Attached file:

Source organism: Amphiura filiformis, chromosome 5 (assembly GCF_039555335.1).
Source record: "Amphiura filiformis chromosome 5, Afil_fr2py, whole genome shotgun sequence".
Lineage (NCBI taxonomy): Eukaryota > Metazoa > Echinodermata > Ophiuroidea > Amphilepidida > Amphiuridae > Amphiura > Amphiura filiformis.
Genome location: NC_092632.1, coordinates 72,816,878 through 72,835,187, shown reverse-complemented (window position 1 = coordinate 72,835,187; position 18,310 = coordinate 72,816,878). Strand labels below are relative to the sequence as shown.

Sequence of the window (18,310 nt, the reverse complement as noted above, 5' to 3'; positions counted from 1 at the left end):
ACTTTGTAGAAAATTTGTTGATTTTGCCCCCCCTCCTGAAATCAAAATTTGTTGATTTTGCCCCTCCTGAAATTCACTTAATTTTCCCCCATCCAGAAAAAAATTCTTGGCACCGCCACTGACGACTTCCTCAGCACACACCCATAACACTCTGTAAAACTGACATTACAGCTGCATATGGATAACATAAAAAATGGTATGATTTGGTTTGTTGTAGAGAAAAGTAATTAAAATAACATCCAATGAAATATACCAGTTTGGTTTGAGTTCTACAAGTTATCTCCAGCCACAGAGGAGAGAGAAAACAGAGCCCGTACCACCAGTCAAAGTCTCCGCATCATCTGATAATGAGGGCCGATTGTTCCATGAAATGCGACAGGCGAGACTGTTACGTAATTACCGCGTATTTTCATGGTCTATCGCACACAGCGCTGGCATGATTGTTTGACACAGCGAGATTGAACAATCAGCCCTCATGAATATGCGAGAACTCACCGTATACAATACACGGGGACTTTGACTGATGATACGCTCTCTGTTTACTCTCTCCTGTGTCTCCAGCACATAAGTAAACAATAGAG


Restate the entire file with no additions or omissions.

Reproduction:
Source organism: Amphiura filiformis, chromosome 5 (assembly GCF_039555335.1).
Source record: "Amphiura filiformis chromosome 5, Afil_fr2py, whole genome shotgun sequence".
Lineage (NCBI taxonomy): Eukaryota > Metazoa > Echinodermata > Ophiuroidea > Amphilepidida > Amphiuridae > Amphiura > Amphiura filiformis.
Genome location: NC_092632.1, coordinates 72,816,878 through 72,835,187, shown reverse-complemented (window position 1 = coordinate 72,835,187; position 18,310 = coordinate 72,816,878). Strand labels below are relative to the sequence as shown.

Sequence of the window (18,310 nt, the reverse complement as noted above, 5' to 3'; positions counted from 1 at the left end):
ACTTTGTAGAAAATTTGTTGATTTTGCCCCCCCTCCTGAAATCAAAATTTGTTGATTTTGCCCCTCCTGAAATTCACTTAATTTTCCCCCATCCAGAAAAAAATTCTTGGCACCGCCACTGACGACTTCCTCAGCACACACCCATAACACTCTGTAAAACTGACATTACAGCTGCATATGGATAACATAAAAAATGGTATGATTTGGTTTGTTGTAGAGAAAAGTAATTAAAATAACATCCAATGAAATATACCAGTTTGGTTTGAGTTCTACAAGTTATCTCCAGCCACAGAGGAGAGAGAAAACAGAGCCCGTACCACCAGTCAAAGTCTCCGCATCATCTGATAATGAGGGCCGATTGTTCCATGAAATGCGACAGGCGAGACTGTTACGTAATTACCGCGTATTTTCATGGTCTATCGCACACAGCGCTGGCATGATTGTTTGACACAGCGAGATTGAACAATCAGCCCTCATGAATATGCGAGAACTCACCGTATACAATACACGGGGACTTTGACTGATGATACGCTCTCTGTTTACTCTCTCCTGTGTCTCCAGCACATAAGTAAACAATAGAG